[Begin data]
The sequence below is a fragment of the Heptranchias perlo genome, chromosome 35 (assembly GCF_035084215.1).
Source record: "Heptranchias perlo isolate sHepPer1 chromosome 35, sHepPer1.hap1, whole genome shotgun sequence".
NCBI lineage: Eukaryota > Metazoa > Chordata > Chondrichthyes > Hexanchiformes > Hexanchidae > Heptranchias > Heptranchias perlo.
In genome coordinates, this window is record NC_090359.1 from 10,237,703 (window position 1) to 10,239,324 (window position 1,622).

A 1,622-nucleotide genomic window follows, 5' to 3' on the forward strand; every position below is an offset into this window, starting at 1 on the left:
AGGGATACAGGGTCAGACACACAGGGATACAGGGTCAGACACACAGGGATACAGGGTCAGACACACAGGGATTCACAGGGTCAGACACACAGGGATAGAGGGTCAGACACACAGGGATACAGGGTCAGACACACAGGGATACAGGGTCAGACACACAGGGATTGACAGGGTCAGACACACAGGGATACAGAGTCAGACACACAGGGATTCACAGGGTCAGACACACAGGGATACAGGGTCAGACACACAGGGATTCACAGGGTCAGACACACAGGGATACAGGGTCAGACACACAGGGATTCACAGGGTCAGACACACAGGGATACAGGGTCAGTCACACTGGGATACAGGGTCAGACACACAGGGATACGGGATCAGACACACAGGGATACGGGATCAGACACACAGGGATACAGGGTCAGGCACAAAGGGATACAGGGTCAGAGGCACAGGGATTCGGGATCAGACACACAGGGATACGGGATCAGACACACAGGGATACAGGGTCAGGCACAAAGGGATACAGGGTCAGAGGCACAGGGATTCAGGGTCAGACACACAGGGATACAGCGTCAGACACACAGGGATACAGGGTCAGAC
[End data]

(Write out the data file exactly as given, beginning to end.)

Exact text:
The sequence below is a fragment of the Heptranchias perlo genome, chromosome 35 (assembly GCF_035084215.1).
Source record: "Heptranchias perlo isolate sHepPer1 chromosome 35, sHepPer1.hap1, whole genome shotgun sequence".
NCBI lineage: Eukaryota > Metazoa > Chordata > Chondrichthyes > Hexanchiformes > Hexanchidae > Heptranchias > Heptranchias perlo.
In genome coordinates, this window is record NC_090359.1 from 10,237,703 (window position 1) to 10,239,324 (window position 1,622).

A 1,622-nucleotide genomic window follows, 5' to 3' on the forward strand; every position below is an offset into this window, starting at 1 on the left:
AGGGATACAGGGTCAGACACACAGGGATACAGGGTCAGACACACAGGGATACAGGGTCAGACACACAGGGATTCACAGGGTCAGACACACAGGGATAGAGGGTCAGACACACAGGGATACAGGGTCAGACACACAGGGATACAGGGTCAGACACACAGGGATTGACAGGGTCAGACACACAGGGATACAGAGTCAGACACACAGGGATTCACAGGGTCAGACACACAGGGATACAGGGTCAGACACACAGGGATTCACAGGGTCAGACACACAGGGATACAGGGTCAGACACACAGGGATTCACAGGGTCAGACACACAGGGATACAGGGTCAGTCACACTGGGATACAGGGTCAGACACACAGGGATACGGGATCAGACACACAGGGATACGGGATCAGACACACAGGGATACAGGGTCAGGCACAAAGGGATACAGGGTCAGAGGCACAGGGATTCGGGATCAGACACACAGGGATACGGGATCAGACACACAGGGATACAGGGTCAGGCACAAAGGGATACAGGGTCAGAGGCACAGGGATTCAGGGTCAGACACACAGGGATACAGCGTCAGACACACAGGGATACAGGGTCAGAC